Turn-up for the rugby books

17 May 2004

Skin of their teeth: The triumphant FNB UCT team celebrates its 26-20 victory over Maties.

The UCT FNB rugby first team is the new holder of the FNB Intervarsity Trophy, scraping to a 26-20 win over archrivals Maties on May 8. Not only did the victory mark the first time in 42 years that UCT eclipsed their celebrated rivals in Stellenbosch, but it also showcased the talents of several promising black players.

Even before the kick-off, the Intervarsity promised to be a spectacle. The celebs were up in the good seats, the pom-pom girls were bounding on the field, and the atmosphere - courtesy of a few thousand supporters - was electrifying.

And then, of course, there was the match, surely etched into the memories of players and crowd alike. And that, in turn, was followed by the post-match merrymaking that kicked off with underdogs UCT, inspirationally led by eighthman David Ricketts, being crowned the new holder of the FNB Intervarsity Trophy.

Professor John Simpson, head of the School of Management Studies and chair of the UCT Sports Council, was one of a throng of UCT supporters who trekked to the winelands to provide vocal and physical support. "I was really chuffed at the performance, not just because it was such a rewarding example of skill, commitment and guts, but more because it was the culmination of years of dedicated work by the UCT Rugby Club to get to the point where we would have sides on the field which were genuinely transformed."

He said that most sides representing UCT field substantial numbers of black players. "Indeed, 22% of all players in our teams are black, so the fact that we had five black players in the first team on Saturday - all chosen on merit - was very much in line with across-the-board progress."

A few years ago, adds Simpson, the UCT Rugby Club appeared to be going nowhere - there was no new silverware in the trophy cupboard, and few black students were taking the game up at the university. In response, the club presented the Sports Council with a five-year plan that had two major goals - success at all levels by sides that included increasing numbers of black players.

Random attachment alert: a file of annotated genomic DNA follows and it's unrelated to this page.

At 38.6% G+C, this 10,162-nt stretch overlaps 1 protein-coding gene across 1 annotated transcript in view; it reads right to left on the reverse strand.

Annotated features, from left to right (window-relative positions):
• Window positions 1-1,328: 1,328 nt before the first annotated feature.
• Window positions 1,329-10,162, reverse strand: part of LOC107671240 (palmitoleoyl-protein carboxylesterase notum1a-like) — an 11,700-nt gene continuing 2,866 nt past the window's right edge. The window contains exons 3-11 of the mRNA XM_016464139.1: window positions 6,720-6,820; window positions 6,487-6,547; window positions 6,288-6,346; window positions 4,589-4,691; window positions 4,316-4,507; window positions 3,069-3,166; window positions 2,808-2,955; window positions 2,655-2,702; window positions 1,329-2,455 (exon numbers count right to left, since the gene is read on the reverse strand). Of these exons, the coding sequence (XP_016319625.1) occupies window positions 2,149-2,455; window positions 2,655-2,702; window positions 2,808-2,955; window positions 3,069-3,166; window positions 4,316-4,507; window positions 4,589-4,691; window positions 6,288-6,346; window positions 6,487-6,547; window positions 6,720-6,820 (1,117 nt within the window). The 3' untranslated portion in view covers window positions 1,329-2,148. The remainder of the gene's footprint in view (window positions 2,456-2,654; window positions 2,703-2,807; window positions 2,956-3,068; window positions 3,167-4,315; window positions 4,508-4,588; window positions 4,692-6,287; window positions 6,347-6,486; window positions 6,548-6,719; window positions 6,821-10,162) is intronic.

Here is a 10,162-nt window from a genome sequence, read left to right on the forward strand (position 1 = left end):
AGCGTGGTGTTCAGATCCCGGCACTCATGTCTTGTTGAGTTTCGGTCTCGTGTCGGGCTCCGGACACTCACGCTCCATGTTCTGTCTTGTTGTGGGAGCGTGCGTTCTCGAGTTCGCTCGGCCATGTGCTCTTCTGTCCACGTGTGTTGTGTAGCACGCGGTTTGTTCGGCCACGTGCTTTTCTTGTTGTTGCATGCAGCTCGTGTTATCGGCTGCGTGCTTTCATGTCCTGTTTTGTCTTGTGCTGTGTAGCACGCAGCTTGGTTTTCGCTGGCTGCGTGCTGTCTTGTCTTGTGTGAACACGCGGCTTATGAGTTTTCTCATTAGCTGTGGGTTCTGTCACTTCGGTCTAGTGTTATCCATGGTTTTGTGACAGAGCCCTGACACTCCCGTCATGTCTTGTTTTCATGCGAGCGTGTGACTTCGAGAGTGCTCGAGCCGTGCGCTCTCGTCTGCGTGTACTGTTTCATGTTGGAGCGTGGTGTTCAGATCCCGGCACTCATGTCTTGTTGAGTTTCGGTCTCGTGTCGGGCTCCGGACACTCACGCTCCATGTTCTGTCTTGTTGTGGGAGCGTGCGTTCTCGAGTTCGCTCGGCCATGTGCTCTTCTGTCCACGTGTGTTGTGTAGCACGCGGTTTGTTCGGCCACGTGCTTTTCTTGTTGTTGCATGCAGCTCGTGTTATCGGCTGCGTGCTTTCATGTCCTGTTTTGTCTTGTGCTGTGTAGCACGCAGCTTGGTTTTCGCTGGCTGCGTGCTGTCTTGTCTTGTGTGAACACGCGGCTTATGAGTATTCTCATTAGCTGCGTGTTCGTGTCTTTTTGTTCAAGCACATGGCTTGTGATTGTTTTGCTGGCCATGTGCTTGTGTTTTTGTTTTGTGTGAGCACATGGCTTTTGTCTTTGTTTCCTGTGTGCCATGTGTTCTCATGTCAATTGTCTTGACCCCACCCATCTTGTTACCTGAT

"Saturday's performance was, in many ways, symbolic of the strategy's success," said Simpson. "Also, interesting to me, is the fact that UCT Rugby Club's administration, coaching and support staff are for the most part, unpaid volunteers, unlike other universities, including Stellenbosch, where large salaries are common."

The victory - celebrated gamely for hours thereafter by UCT students who had made it to Stellenbosch for the clash - also marked the first time in 42 years that UCT had managed to beat Stellenbosch University in its own backyard. In addition, it was also the first time in 14 years - the match was then staged at Newlands - that UCT had taken top honours in the season's official Intervarsity clash. But while the side deserved the win, UCT so very nearly and oh so very literally let the title slip through its fingers. UCT never ceded the lead throughout the match, but was never comfortably clear of its rivals either. A penalty try, along with three penalties and a conversion by Myles Brown, saw them to a 16-10 lead at halftime. Although UCT spent much of that first half defending its own line, the side did, however, score on just about every raid into Stellenbosch territory, with Brown dutifully converting all-but-one of the penalties awarded to UCT.

Maties broke the UCT defence down once in the second half, a goal (26-20) bringing them to within six points. And they came heartbreakingly close to winning the game at the death. Firstly, Brown almost cast himself as the afternoon's villain when in the 42nd minute of the half and deep into his goal area, he let a pass slip through his hands and legs. The referee, thankfully, couldn't decide whose hand got to the loose ball first. Then, from the resulting scrum, the Maties shoved the UCT pack over the tryline, and in the mêlée a Stellenbosch player appeared to ground the ball. The referee - well-placed, we may add - ruled that the ball was held up, and blew the final whistle.

"It was more of a relief than a celebration," said Spencer King, UCT director of rugby and among those to die a thousand deaths on the sideline, of that final whistle. "The disappointment of having come so far and so close three years in a row would have been unbearable," he added, alluding to the draw and a last-minute two-point defeat of 2002 and 2003, respectively.

"What won us the game was our passion, our commitment, our defence, and our unwillingness to let the other side through. The players were up against it and they were tested to all degrees, and they had to dig deep to find some inner strength, which was wonderful."

The UCT fans also played their part, agreed King and Simpson. "It looked very much to me as if we outnumbered the Maties student supporters on their own turf," noted Simpson. "So, yes, it was a great victory in many ways and we are very proud of the rugby teams and the club."

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